Reviewed by Jeffrey Sanzel
Set in 1870, Paulette Jiles’s 2016 novel News of the World is the story of a ten-year-old girl released after four years in captivity. Kiowa raiders had murdered her family, and she had been taken hostage, with the girl raised as one of the tribe. A freedman, entrusted with the girls’ return to her family, turns her over to his acquaintance, seventy-one-year-old Captain Jefferson Kyle Kidd. Thus begins Kidd’s journey of reuniting the girl with her only remaining relatives.
The screenplay, by the film’s director Paul Greengrass, in collaboration with Luke Davies, follows the basic premise. However, in the film, Kidd comes upon an overturned cart. The freedman charged in taking the girl back is hanging from a tree, a victim of a lynching in the still roiling post-Civil War Texas. Kidd attempts to shelter the girl with an army comrade until the Bureau of Indian Affairs representative can deal with the situation. After this fails, he takes it upon himself to see the girl home.
In the novel, Kidd was a veteran of the War of 1812 and the Mexican-American War. One of the major changes from page to screen is that Kidd is now a guilt-ridden veteran of the Civil War, plagued by what he had seen and what he had done. This shift gives immediacy to the story as well as lowering Kidd’s age to in his 60s. In both book and film, Kidd travels from town to town giving live readings from newspapers, working for nickels and dimes.
The drive of the film is the unlikely pair finding common ground and understanding. The girl, whose given name is Johanna, was given the Kiowa name Cicada. She speaks no English and is almost feral. Having been orphaned twice, she is appropriately wild and untrusting. Throughout their time together, Kidd and Johanna strive to communicate, and a growing understanding arises. Ambivalence gradually gives way to a deep bond.
The narrative becomes a series of encounters, each one bringing them closer together. When three ex-Confederate soldiers offer to buy the girl, it sends the action into high gear. It is a chilling moment. (It would have been stronger had it not been present in every single promo for the film.) This horrific offer culminates with an extended shootout that is well-staged if a bit too long. What is revealed in this deadly encounter are the girl’s ingenuity and resourcefulness.
There are further confrontations, including a radical band of militia working to “cleanse” the country from “outsiders.” In addition to keeping the tension high, it shows Kidd’s more liberal and healing view of the world. This element, along with a handful of other moments, are more than a nod towards current political divides.
Tom Hanks is one of American cinema’s most beloved actors. His name is a guaranteed box office success and, most of the time, critical praise. His career is a roster of exceptional performances — Cast Away, Philadelphia, Forrest Gump, and many others. His recent portrayal of Fred Rogers in A Beautiful Day in the Neighborhood showed him at his best. Much like Jimmy Stewart, allowing Hanks’ persona to come through is what has made him an enduring star. It is the ability to see Hanks through whatever role he is playing that gives him uniqueness. Even as the child in a man’s body in the comedy Big, we were aware of Hanks, the actor, and embraced that awareness.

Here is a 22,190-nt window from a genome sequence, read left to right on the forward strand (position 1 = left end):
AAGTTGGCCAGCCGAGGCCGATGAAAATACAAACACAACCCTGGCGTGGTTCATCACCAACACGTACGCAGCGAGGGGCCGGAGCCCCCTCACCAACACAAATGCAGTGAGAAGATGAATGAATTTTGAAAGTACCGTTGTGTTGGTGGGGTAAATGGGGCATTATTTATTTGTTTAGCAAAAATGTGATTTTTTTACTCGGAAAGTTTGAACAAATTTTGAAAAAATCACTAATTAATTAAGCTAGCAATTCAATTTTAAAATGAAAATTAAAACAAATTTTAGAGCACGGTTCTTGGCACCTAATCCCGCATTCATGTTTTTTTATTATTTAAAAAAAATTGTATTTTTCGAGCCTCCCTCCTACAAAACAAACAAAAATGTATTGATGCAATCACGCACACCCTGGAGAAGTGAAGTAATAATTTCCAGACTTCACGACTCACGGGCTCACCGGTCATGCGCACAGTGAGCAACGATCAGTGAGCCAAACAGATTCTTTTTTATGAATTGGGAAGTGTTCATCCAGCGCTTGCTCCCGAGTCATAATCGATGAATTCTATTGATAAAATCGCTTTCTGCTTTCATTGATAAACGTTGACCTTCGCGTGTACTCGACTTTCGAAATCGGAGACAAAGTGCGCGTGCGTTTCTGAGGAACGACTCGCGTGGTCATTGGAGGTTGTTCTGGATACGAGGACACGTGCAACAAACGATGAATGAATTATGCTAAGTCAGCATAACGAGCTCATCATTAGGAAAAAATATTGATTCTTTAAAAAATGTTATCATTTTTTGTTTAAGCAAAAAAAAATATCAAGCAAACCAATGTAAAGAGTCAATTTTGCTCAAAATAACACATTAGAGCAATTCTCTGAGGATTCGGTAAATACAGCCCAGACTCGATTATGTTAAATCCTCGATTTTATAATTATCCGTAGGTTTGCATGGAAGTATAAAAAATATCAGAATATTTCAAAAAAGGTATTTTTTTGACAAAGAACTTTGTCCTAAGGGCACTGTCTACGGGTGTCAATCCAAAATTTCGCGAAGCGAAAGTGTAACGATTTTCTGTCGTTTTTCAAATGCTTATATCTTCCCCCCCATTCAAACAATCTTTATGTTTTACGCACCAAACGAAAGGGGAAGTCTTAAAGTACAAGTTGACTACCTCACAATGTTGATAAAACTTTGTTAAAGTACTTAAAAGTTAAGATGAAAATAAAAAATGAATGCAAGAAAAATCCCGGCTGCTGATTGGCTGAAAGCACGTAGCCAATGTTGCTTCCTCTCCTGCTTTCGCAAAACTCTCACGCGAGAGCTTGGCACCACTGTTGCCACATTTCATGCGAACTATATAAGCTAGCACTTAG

However, with Kidd, something more is required. As the damaged Confederate Civil War veteran, there is a sense of the dress-up about his performance. He is, as always, thoroughly engaging, but somehow it seems superficial. He is watchable but never quite transcendent. One must wonder if the producers, the director, and the writer didn’t just say “let Hanks be Hanks” and called it a day.
Part of the problem lies with the character itself. He is a struggling but inherently good man. He never once flinches from taking on the responsibility of returning this girl to her family. A more interesting choice would have been some vacillation or even resentment with the charge or that his primary interest had been fiscal rather than altruistic. This would have provided contrast and allowed for more arc and texture. Hanks is never less than very good, but he doesn’t achieve the level of greatness we have seen in so much of his work.
Helena Zengel, as Johanna, is remarkable. Both rough and insightful, willful and cowed, we watch her watch the world. With a tragic history, she is as wounded as Kidd. There is the spark of fire that never masks the deep pain. Greengrass has brought out a range of shades in her performance, enhancing a remarkable and burgeoning young talent.
Elizabeth Marvel is the hotel owner Mrs. Gannett who turns in a sensitive performance. She makes the most of her two brief scenes, reflecting both Kidd’s past and the world in which they live now.
The rest of the cast is not given a great deal to play. As Almay, who attempts to purchase the girl, Michael Angelo Covino represents pure evil. Likewise, Thomas Francis Murphy’s racist Mr. Farley makes a clear statement. Both do well in what are one-note roles.
In many ways, News of the World is a traditional western with all the standard expectations. It is episodic, stringing scene after scene, event after event. It is entertaining, but the whole is not greater than the sum of its parts. The journey is predictable, leading to a conclusion that mostly satisfies the need for a happy ending.
Rated PG-13, News of the World is now streaming on demand